Crop Armor

Protecting Plants During Tough Times

Jian-Kang Zhu, Purdue University plant biologist, studies how plants respond to harsh environments -- how they manage to survive in the face of drought, too much salt in the soil or when the weather is too hot or cold. (Photo courtesy of Purdue Agricultural Communication / Vincent Walter)

An army of scientists is hard at work to understand how plants sense, defend and adapt to harsh environments.

"Plants can't relocate when conditions get tough. Survival relies on swiftly detecting changes and deploying the necessary defense strategies," explained Jian-Kang Zhu, distinguished professor of plant biology at Purdue University.

STRESS SHIELD

"Most crops are bred for high yields, but they have become very sensitive to harsh environments," he continued. "With climate change, environmental conditions are becoming more extreme. Fresh water is getting more scarce; too much soil salinity is developing in parts of the world; and hot and cold temperatures are accelerating. There's a push to develop technologies to help crops withstand these changes."

Following are a few examples of some of the promising research scientists are working on to minimize the adverse effects of stress on crops.

SORTING THROUGH GENES

Genes hold the key to developing many new technologies, Zhu explained. "It's a complicated process because there are so many genes at play. We've learned a great deal about the physiology of how plants respond to stress, but we know much less about the genetic controls in the plant."

To address drought stress, Zhu's lab team has learned how plants produce a chemical known as a plant stress hormone. "When there's not enough water, plants produce significant amounts of this chemical, and plant proteins bind to this," he said. "We now know the receptor and how it triggers other proteins to work. Many genes regulate hormones that will interact with proteins to protect plant cells from dehydration. We've learned about these critical pathways of plant response, and it looks promising."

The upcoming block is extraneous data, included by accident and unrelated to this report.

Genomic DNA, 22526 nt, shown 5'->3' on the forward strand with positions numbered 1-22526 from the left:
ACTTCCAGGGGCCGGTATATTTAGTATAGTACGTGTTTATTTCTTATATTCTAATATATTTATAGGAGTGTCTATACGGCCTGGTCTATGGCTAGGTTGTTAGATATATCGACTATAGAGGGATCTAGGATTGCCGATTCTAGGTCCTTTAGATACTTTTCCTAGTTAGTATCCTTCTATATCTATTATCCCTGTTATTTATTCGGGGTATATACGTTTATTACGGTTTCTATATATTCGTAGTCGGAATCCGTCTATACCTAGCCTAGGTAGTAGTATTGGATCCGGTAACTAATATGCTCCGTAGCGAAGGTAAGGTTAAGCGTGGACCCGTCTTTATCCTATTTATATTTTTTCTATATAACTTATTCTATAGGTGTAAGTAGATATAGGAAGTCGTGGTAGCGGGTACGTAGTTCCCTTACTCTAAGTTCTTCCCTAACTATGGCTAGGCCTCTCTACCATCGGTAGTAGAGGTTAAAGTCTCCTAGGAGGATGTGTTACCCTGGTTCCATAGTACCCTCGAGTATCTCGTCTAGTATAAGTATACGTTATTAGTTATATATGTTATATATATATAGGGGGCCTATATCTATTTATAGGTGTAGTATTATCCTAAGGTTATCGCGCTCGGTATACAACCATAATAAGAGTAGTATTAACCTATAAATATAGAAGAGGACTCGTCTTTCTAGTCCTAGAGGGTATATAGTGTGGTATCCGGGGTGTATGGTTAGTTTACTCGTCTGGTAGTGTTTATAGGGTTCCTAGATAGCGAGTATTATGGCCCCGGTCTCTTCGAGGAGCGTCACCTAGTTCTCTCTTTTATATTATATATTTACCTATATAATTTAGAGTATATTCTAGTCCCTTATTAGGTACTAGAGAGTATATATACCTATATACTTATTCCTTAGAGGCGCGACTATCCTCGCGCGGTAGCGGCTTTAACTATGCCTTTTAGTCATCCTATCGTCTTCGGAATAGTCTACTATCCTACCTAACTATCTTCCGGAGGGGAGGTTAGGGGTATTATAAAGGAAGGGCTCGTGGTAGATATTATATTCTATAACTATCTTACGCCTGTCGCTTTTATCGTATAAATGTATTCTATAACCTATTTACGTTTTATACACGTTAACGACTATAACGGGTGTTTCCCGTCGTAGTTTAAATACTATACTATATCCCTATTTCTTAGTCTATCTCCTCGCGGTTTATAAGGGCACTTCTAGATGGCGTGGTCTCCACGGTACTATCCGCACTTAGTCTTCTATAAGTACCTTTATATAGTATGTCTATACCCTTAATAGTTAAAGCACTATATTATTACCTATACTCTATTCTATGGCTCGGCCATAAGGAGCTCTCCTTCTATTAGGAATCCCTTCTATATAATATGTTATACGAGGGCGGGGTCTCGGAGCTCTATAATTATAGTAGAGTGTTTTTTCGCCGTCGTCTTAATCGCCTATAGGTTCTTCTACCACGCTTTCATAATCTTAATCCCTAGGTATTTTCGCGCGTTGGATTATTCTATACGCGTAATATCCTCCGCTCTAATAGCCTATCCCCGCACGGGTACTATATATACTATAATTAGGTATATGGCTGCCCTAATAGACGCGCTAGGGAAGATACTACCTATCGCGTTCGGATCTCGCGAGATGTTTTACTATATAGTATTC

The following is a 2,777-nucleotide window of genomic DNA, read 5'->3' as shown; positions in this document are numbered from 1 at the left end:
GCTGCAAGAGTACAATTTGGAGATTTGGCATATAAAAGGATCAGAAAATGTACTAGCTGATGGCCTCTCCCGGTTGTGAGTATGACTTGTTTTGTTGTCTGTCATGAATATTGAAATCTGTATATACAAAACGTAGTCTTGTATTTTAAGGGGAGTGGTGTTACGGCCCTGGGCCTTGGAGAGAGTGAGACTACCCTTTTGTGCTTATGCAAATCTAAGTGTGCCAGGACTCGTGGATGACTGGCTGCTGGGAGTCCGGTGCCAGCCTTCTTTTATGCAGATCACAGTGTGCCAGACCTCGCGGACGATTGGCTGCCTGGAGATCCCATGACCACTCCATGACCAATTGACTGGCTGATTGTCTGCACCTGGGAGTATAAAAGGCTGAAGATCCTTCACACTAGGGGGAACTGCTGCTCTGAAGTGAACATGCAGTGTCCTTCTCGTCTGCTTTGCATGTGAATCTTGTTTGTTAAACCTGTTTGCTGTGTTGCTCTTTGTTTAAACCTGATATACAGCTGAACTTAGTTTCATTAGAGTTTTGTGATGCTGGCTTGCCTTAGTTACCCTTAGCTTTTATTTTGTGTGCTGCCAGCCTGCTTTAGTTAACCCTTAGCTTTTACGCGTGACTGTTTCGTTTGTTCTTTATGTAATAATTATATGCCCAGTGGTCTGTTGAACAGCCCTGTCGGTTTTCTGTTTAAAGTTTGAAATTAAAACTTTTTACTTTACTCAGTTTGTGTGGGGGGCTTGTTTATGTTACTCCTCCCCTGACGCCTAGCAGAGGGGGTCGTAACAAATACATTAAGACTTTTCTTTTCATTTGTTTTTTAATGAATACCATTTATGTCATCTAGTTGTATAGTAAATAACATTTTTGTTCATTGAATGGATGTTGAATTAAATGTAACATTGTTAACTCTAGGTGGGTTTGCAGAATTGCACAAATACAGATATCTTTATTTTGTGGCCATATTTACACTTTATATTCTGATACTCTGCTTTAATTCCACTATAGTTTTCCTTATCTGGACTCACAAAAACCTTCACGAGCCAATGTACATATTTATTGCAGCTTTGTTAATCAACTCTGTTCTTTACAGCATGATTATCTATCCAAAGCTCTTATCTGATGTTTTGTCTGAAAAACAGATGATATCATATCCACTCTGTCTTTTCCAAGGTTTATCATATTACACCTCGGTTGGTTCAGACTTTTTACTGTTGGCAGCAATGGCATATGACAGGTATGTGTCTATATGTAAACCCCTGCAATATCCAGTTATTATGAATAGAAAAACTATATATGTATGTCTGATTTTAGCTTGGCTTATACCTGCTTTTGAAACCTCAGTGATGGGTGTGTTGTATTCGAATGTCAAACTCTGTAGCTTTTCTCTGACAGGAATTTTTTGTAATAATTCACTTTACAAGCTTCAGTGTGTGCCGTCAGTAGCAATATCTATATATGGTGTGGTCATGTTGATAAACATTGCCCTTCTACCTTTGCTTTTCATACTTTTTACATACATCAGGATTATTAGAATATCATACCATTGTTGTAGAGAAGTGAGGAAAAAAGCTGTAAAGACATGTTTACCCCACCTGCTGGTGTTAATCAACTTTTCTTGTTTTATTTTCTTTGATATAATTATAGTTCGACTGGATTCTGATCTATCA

His team also has discovered some key genes -- the transporters -- that help plants manage the stress of toxic salt in the soil.

Freezing stress is another area researchers are working on to identify and select appropriate genes. "When a plant cell experiences freezing, it draws water from within the cell, which leads to dehydration," Zhu explained. "Many genes help regulate plant responses to dehydration stress from freezing. We still need to know more about how to find genes that turn on the plant's ability to protect against dehydration."

OZONE AND YIELD

Lisa Ainsworth, researcher with the USDA Agricultural Research Service (ARS) and adjunct professor at University of Illinois, is looking at the effect of ozone on crop yield.

"Our research determined that, on average from 1980 to 2010, ozone concentrations were costing farmers 10% of their corn yield and 5% of their soybean yield. That's a significant amount of yield damage," she said.

How and why ozone affects corn and soybean yields is part of Ainsworth's biochemistry work. One big effect of accelerated ozone concentration seems to be crop aging, she said.

"Leaves have a certain life span in any crop. In corn and soybeans, the ozone can accelerate leaf drop, and the plant acquiesces [gives in to it]," Ainsworth pointed out. "Fewer leaves on the plant means less opportunity for it to use soil, water and sunlight nutrients, which typically results in less yield."

Ainsworth explained the research team built a statistical model that mated climate variables to variations in USDA historical yield data across corn- and soybean-growing regions. "As many researchers before us, we found that variation in precipitation and temperatures impacted yields. By adding ozone into our model, we also discovered that it negatively impacts yield in different places in different years."

Ainsworth's team has turned its attention to the genetic variation in ozone tolerance in corn. They're screening hundreds of different genotypes and looking at the genetics, physiological and biochemical mechanisms that make some lines more tolerant than others.

"Obviously, we look at yield at the end of the season," she explained, "but we're also looking at leaf characteristics earlier in the season to give us some additional clues about ozone tolerance. We're not there yet, but we hope to eventually provide data that will help breeders improve corn and soybean germplasm for ozone tolerance. Farmers will have a different set of genes in the seed to protect against ozone changes."

ROOTS IN DRY SOIL

Robert Sharp is a researcher and director of the Interdisciplinary Plant Group at the University of Missouri, which is looking at how plant roots grow and respond to drought. The lab interacts with geneticists, biochemists and molecular biologists to understand plant growth regulation under dry conditions.